HARLINGEN, Texas (KVEO) — Tuesday, Governor Greg Abbott announced he was reopening Texas and ending the state-wide mask mandate. Rio Grande Valley health officials shared their concerns on that decision and what it could mean for the area.
During a press conference in Lubbock, Gov. Abbott discussed the state’s progress with COVID-19 and made the following statement.
“Effective next Wednesday, all businesses –of any type– are allowed to open 100 percent.”
His statement brought a round of cheers in the restaurant he was holding the press conference.
The governor praised the efforts of Texans for the past month to lower the number of hospitalizations and new COVID-19 cases.
According to the New York Times’ data, Texas had a seven-day average of 7,693 new COVID-19 cases the week before Governor Abbott’s press conference. That was down from a peak of just under 23,000 new cases a day in mid-January.
Governor Abbott said it was those efforts and the increase in the number of vaccinations that helped him decide to fully reopen Texas. Local health officials are calling the move premature.
“If we’re having to implement restrictions again, it means that people are dying because of reopening,” said Dr. James Castillo, Cameron County Health Authority. “We saw that already the first time. We’ve got Spring Break coming up in March, and I think the timing is not optimal here.”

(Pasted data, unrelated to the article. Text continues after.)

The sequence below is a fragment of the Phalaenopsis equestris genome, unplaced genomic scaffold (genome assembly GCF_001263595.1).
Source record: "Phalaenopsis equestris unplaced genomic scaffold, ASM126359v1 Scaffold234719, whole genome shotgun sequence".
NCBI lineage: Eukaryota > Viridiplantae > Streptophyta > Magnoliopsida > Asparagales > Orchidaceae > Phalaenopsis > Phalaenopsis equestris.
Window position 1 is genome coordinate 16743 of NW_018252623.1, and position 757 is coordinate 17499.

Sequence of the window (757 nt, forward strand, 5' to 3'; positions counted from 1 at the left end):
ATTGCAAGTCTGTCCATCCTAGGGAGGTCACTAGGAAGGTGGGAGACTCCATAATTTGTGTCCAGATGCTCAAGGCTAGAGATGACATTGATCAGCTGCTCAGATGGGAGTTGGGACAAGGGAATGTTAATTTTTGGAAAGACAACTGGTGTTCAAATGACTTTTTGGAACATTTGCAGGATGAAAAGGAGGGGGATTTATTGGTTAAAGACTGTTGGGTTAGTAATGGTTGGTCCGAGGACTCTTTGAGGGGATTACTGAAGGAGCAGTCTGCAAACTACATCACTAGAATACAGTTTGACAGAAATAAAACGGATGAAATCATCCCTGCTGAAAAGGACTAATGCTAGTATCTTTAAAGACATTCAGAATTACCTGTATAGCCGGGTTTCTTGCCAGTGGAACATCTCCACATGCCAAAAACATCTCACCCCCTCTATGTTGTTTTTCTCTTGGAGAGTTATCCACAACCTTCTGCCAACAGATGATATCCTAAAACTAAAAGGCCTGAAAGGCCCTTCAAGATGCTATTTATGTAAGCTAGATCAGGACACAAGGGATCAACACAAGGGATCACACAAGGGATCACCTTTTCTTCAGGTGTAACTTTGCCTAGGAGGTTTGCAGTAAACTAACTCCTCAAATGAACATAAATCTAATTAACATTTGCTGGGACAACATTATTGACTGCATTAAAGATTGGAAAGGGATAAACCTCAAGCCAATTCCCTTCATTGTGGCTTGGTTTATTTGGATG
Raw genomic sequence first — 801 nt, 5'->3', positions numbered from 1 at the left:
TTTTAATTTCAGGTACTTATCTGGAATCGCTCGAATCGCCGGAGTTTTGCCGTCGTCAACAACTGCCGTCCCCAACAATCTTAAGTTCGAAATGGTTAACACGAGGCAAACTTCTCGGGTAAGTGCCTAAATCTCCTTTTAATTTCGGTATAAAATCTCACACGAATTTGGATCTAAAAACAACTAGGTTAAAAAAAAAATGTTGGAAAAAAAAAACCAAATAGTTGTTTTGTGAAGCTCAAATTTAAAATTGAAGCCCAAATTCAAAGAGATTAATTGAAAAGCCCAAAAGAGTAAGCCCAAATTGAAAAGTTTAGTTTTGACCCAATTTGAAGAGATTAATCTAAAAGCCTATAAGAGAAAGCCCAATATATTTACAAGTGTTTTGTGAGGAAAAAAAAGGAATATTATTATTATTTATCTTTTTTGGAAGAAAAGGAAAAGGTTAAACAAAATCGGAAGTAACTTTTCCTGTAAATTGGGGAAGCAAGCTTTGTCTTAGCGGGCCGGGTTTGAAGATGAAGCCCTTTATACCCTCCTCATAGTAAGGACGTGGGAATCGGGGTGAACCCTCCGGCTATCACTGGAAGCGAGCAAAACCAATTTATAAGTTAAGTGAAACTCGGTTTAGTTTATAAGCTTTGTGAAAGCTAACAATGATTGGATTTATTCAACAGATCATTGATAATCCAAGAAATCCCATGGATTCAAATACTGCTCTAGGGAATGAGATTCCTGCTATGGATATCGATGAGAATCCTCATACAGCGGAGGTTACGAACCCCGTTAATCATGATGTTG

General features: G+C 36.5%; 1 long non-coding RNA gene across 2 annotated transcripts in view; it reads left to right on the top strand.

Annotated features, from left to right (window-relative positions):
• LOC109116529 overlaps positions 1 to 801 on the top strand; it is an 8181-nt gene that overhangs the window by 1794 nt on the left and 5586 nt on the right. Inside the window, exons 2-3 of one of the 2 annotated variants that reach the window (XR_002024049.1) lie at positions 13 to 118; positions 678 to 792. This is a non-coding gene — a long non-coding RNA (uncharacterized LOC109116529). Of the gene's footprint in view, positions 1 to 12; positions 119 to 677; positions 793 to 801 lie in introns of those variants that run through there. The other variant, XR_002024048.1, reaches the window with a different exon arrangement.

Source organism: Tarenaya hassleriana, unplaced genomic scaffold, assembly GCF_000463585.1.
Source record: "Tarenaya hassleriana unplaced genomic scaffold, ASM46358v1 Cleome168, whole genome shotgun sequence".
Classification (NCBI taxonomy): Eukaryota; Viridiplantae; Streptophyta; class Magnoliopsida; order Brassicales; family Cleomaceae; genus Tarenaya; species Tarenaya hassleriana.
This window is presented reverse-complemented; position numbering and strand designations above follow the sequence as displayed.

Governor Abbott followed up the announcement that he was reopening the state by adding he was “ending the statewide mask mandate.”
A decision that concerns health officials the most.
Hidalgo County health authority Dr. Ivan Melendez says the moves by Governor Abbott are too much too quickly.
“I’m all for being more liberal in what we can do but I think that there’s a step that we can take not even baby steps but regular steps — but I believe the ending of the mask mandate should be the last thing, not the first thing.”
The governor did urge people to continue following CDC guidelines and listen to the instructions of health professionals. He added businesses could reduce their own capacity and require customers to wear a mask.
“It is their business, so they get to choose to operate their business the way they want to. At this time, however, people and businesses don’t need the state telling them how to operate,” Abbott said.